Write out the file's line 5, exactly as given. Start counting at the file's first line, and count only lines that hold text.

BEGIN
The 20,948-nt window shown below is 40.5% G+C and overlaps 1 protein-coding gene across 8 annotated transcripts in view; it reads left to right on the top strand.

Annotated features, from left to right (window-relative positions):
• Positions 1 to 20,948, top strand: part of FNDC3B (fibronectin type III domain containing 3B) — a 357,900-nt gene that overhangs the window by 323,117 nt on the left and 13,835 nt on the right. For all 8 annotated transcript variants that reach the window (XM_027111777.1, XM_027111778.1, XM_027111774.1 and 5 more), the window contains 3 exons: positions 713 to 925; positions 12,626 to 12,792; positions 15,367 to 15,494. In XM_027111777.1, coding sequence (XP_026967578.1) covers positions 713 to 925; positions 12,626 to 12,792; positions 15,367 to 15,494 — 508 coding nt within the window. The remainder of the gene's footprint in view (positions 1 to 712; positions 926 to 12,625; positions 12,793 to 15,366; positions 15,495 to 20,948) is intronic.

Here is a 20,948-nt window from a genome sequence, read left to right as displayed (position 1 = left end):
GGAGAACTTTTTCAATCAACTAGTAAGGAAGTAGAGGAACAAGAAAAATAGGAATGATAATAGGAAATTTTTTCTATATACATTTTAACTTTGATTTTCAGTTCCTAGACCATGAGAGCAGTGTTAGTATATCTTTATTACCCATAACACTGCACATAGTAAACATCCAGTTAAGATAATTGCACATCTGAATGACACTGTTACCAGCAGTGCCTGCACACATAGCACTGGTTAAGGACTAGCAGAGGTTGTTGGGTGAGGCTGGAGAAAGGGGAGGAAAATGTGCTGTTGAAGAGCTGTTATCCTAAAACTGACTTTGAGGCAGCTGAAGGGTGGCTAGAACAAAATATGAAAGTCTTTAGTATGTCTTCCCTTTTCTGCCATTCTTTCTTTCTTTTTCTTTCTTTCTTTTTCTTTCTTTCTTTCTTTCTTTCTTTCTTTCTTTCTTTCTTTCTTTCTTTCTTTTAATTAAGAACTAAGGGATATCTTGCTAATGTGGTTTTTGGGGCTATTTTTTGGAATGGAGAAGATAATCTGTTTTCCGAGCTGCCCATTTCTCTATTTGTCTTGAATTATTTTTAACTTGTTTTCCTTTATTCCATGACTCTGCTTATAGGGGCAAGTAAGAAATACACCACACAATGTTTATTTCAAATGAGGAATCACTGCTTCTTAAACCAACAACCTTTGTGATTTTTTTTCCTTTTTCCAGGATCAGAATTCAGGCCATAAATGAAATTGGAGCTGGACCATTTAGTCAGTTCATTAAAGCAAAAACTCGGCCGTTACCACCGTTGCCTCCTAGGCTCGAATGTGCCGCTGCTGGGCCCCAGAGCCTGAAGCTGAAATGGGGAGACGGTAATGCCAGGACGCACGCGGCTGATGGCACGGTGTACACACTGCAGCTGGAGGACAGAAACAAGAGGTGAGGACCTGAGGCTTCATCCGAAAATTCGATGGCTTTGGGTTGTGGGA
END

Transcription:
GGAGAACTTTTTCAATCAACTAGTAAGGAAGTAGAGGAACAAGAAAAATAGGAATGATAATAGGAAATTTTTTCTATATACATTTTAACTTTGATTTTCAGTTCCTAGACCATGAGAGCAGTGTTAGTATATCTTTATTACCCATAACACTGCACATAGTAAACATCCAGTTAAGATAATTGCACATCTGAATGACACTGTTACCAGCAGTGCCTGCACACATAGCACTGGTTAAGGACTAGCAGAGGTTGTTGGGTGAGGCTGGAGAAAGGGGAGGAAAATGTGCTGTTGAAGAGCTGTTATCCTAAAACTGACTTTGAGGCAGCTGAAGGGTGGCTAGAACAAAATATGAAAGTCTTTAGTATGTCTTCCCTTTTCTGCCATTCTTTCTTTCTTTTTCTTTCTTTCTTTTTCTTTCTTTCTTTCTTTCTTTCTTTCTTTCTTTCTTTCTTTCTTTCTTTCTTTTAATTAAGAACTAAGGGATATCTTGCTAATGTGGTTTTTGGGGCTATTTTTTGGAATGGAGAAGATAATCTGTTTTCCGAGCTGCCCATTTCTCTATTTGTCTTGAATTATTTTTAACTTGTTTTCCTTTATTCCATGACTCTGCTTATAGGGGCAAGTAAGAAATACACCACACAATGTTTATTTCAAATGAGGAATCACTGCTTCTTAAACCAACAACCTTTGTGATTTTTTTTCCTTTTTCCAGGATCAGAATTCAGGCCATAAATGAAATTGGAGCTGGACCATTTAGTCAGTTCATTAAAGCAAAAACTCGGCCGTTACCACCGTTGCCTCCTAGGCTCGAATGTGCCGCTGCTGGGCCCCAGAGCCTGAAGCTGAAATGGGGAGACGGTAATGCCAGGACGCACGCGGCTGATGGCACGGTGTACACACTGCAGCTGGAGGACAGAAACAAGAGGTGAGGACCTGAGGCTTCATCCGAAAATTCGATGGCTTTGGGTTGTGGGA